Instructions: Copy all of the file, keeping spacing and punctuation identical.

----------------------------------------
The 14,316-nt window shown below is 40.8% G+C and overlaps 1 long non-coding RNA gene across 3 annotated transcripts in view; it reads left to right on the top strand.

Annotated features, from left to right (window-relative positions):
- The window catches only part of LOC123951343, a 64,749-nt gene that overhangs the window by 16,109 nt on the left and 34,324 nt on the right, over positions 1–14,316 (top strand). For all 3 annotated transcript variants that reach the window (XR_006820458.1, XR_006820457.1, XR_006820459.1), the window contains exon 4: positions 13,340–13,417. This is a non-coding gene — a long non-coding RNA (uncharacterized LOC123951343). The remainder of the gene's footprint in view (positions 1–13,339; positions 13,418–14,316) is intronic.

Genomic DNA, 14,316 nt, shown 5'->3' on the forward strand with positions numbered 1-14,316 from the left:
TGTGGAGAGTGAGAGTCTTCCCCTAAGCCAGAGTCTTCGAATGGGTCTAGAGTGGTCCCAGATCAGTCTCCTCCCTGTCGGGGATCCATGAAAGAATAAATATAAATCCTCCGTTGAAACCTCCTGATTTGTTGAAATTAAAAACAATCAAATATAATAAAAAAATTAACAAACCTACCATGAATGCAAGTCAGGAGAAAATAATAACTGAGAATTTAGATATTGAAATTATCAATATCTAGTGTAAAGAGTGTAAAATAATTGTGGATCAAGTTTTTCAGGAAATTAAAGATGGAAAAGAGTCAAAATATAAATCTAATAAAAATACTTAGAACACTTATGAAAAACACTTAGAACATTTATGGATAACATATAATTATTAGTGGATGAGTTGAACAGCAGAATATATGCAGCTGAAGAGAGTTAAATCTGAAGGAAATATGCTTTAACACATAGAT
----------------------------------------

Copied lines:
The 14,316-nt window shown below is 40.8% G+C and overlaps 1 long non-coding RNA gene across 3 annotated transcripts in view; it reads left to right on the top strand.

Annotated features, from left to right (window-relative positions):
- The window catches only part of LOC123951343, a 64,749-nt gene that overhangs the window by 16,109 nt on the left and 34,324 nt on the right, over positions 1–14,316 (top strand). For all 3 annotated transcript variants that reach the window (XR_006820458.1, XR_006820457.1, XR_006820459.1), the window contains exon 4: positions 13,340–13,417. This is a non-coding gene — a long non-coding RNA (uncharacterized LOC123951343). The remainder of the gene's footprint in view (positions 1–13,339; positions 13,418–14,316) is intronic.

Genomic DNA, 14,316 nt, shown 5'->3' on the forward strand with positions numbered 1-14,316 from the left:
TGTGGAGAGTGAGAGTCTTCCCCTAAGCCAGAGTCTTCGAATGGGTCTAGAGTGGTCCCAGATCAGTCTCCTCCCTGTCGGGGATCCATGAAAGAATAAATATAAATCCTCCGTTGAAACCTCCTGATTTGTTGAAATTAAAAACAATCAAATATAATAAAAAAATTAACAAACCTACCATGAATGCAAGTCAGGAGAAAATAATAACTGAGAATTTAGATATTGAAATTATCAATATCTAGTGTAAAGAGTGTAAAATAATTGTGGATCAAGTTTTTCAGGAAATTAAAGATGGAAAAGAGTCAAAATATAAATCTAATAAAAATACTTAGAACACTTATGAAAAACACTTAGAACATTTATGGATAACATATAATTATTAGTGGATGAGTTGAACAGCAGAATATATGCAGCTGAAGAGAGTTAAATCTGAAGGAAATATGCTTTAACACATAGAT